The iPad, as they say, is the ultimate consumer machine. Deprived of a proper a keyboard, it's more akin to a personal media consumption device. Certainly, either with the on-screen keyboard or an attachment, work can be done on it—hence the popularity of Pages on the iPad. But more often than not, it's better suited for reading and watching rather than writing and creating.
Recently, we at Core77 tweeted about the iTypewriter, a tool that retrofits your iPad into a typewriter. Drop your iPad into the slot in landscape mode, and you can type like a regular typewriter, with fully swinging arms that tap directly onto the screen for you. Needless to say, the tweet went viral, with over 350 retweets.
According to the Cult of Mac, iTypewriter creator Austin Yang designed it for elderly people: "even though elderly people have never used a computer or iPad before, they're familiar with a typewriter, so the iTypewriter helps them connect with their device." True or not (as I type this in a cafe here in Los Angeles, an elderly woman is watching a movie on her iPad), I think the number of retweets reveals that the real appeal of the iTypewriter is for nostalgic hipsters looking for some retro technology.
Because of their size and futuristic qualities, the iPad and iPhone make good tools for retrofitting. Take, for instance, the Atari Arcade, a joystick and dock for your iPad that turns it into a portable machine straight out of the 80's. Not as retro as a typewriter, to be sure, but far back enough as to seem obsolete. Then there's the trend of making retro iPhone cases, whether that be cassette tapes and Game Boys or older versions of Apple products.
The 80's in particular seems to be a hit with nostalgic types, with a black and white Apple OS GUI skin for your OS X machine. And don't forget, of course, the popularity of 8-bit music, a resurgence powered along by trends in techno and dubstep. There are Polaroid filters for your phone, and the return of the Polaroid itself. And let's not forget Instagram, which rose to fame thanks to nostalgia for photos that weren't perfectly crisp to begin with.
Maybe it's a sign that the kids who grew in the 80's are now in their late 20's and 30's, old enough that the slings and arrows of adulthood are weighing them down and young enough to wish they could go back to a simpler time, when all you needed in life was a Discman, a Game Boy, a film camera and a paperback book to get you through a long flight. Or perhaps it's a way of re-examining classic designs (I don't see anyone remaking AOL, for instance) in a new context. Or maybe I'm just overthinking it.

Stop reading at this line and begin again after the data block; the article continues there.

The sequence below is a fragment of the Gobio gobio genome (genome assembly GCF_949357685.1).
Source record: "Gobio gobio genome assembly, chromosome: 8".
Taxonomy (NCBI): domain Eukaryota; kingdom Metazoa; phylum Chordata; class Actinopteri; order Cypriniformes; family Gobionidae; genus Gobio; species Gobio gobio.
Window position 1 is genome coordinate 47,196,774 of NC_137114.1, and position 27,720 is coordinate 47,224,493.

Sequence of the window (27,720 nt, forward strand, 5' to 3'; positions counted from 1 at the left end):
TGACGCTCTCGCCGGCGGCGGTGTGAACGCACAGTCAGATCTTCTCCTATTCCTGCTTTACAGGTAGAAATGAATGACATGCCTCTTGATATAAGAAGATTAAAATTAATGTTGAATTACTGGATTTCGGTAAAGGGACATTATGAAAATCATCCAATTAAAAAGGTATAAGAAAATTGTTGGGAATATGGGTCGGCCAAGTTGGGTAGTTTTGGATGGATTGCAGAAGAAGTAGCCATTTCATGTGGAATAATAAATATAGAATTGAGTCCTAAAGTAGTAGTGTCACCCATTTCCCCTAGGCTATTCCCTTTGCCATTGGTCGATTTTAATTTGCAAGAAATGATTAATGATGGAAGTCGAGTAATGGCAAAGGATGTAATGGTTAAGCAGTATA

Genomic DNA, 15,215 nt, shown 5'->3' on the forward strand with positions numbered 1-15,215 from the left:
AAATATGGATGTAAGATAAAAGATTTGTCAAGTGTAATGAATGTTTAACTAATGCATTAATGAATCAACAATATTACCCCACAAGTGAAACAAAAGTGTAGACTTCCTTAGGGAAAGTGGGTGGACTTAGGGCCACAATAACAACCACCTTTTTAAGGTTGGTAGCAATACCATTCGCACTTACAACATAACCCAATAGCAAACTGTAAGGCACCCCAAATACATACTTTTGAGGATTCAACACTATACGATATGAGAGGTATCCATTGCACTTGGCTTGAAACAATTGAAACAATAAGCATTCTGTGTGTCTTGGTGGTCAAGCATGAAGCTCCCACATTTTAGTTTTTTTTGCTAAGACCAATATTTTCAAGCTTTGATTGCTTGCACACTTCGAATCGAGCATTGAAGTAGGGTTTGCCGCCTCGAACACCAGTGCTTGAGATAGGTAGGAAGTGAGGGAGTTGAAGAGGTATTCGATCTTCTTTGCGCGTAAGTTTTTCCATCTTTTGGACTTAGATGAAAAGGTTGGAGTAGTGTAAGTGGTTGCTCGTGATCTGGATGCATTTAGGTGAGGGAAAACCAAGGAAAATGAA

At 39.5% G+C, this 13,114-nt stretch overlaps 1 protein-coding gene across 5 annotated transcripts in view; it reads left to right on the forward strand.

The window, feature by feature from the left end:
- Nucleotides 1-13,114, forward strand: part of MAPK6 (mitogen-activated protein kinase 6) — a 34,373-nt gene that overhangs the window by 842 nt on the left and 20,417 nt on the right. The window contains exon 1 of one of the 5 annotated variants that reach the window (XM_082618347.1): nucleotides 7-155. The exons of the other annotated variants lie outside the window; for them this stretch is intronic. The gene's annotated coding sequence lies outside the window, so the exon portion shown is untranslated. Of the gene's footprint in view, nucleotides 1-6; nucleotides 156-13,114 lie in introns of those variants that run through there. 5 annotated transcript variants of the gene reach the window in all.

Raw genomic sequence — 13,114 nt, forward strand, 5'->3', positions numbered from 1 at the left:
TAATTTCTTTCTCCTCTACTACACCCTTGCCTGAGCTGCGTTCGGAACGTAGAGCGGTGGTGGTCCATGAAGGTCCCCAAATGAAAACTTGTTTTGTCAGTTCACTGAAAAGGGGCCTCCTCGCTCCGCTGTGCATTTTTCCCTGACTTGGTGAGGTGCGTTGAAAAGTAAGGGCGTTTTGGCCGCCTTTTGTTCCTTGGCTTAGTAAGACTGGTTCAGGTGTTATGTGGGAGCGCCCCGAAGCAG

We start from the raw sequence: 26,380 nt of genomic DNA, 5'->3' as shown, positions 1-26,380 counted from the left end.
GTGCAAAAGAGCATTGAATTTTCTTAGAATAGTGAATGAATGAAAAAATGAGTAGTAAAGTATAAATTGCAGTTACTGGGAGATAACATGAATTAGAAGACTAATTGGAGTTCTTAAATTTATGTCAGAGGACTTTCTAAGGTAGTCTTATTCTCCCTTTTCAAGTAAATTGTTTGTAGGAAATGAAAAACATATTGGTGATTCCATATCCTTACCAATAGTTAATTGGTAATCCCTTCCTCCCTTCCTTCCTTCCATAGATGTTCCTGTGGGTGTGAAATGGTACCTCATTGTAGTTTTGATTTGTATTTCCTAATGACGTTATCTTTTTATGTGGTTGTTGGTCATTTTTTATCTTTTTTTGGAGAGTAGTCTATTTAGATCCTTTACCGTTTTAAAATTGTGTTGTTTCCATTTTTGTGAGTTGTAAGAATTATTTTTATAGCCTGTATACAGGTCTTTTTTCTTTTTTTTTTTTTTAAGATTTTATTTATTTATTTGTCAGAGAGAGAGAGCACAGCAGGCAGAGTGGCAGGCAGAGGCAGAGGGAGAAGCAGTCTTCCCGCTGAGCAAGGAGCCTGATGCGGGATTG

What do you think, dear readers, of the retro trend? Other cool designs and objects from the past that are popping up today? Is it mere nostalgia, or maybe more?
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yeah. i just made that up. true anyway.
Honestly, if this is your thing, so be it. This product however, is entirely retrograde. There is a difference between having a reverance for the past and having an (unrealistic) obsession over it.
It's certainly impressive as a conversation piece, and a good example of perseverance and resourcefulness for seeing an idea all the way through.
I do think the purpose of the iTypewriter is unclear, especially since the iPad works quite well with a Bluetooth keyboard or even just tapping on the screen. And real typewriters are still avaiable for those so inclined. So maybe (and I'm thinking out loud here) it's not about functional design or nostalgia.
The mash-up, I'm realizing, makes it more a conversation tool than a functional object. And if it's the case (and is indeed the designer's intent), I think it's been successful. I've been talking to a lot of folks about the iTypewriter, so it's definitely generated a lot of conversation.
When I ask myself what its purpose is, I come up empty-handed. If you've used a mechanical typewriter you know they're not exactly sleek--I remember getting my fingers stuck between the keys and jamming the typebars--but this contraption actually makes that old tool look good. The iPad typing experience is not perfect but there's no doubt humans are quickly adapting to it--as we did with the typewriters, word processors and computers. For those longing for the clacks and swoosh of a Remington, you can still get one.
It is certainly amusing, interesting, nostalgic but I can't really take it seriously. The amount of energy, thinking and effort put into making the new feel (or worse work) like the old could be better applied but hey, at least it assumes, unlike Microsoft's Surface, that a physical keyboard belongs on a table.
Undoubtedly neat but for me personally, this specific application of the wildly popular idea of "retro-futuristic device adapters" does not work, it is barely valid as a design exercise.
While the concept seems to have been carefully crafted, the very way it takes a forward-looking mobile device (which fits in an envelop) and makes it bulky, loud and cumbersome should be enough of a reason to shelf it--let alone the fact that it is by design less useable than the iPad screen or a regular Bluetooth keyboard.
@C3 "Hipster design" - but perhaps nostalgic hipsters? You're right, I'm not convinced the iTypewriter is for the generation who had to use the real things.
This is hipster design... cute/ fun/fluff pr/ etc// but please don't allow any Designer to get away with faux " human factors" pr speak.
"Arithmetic" as Clinton said last night;) Lets hope it Still exists in the age of "ask Siri"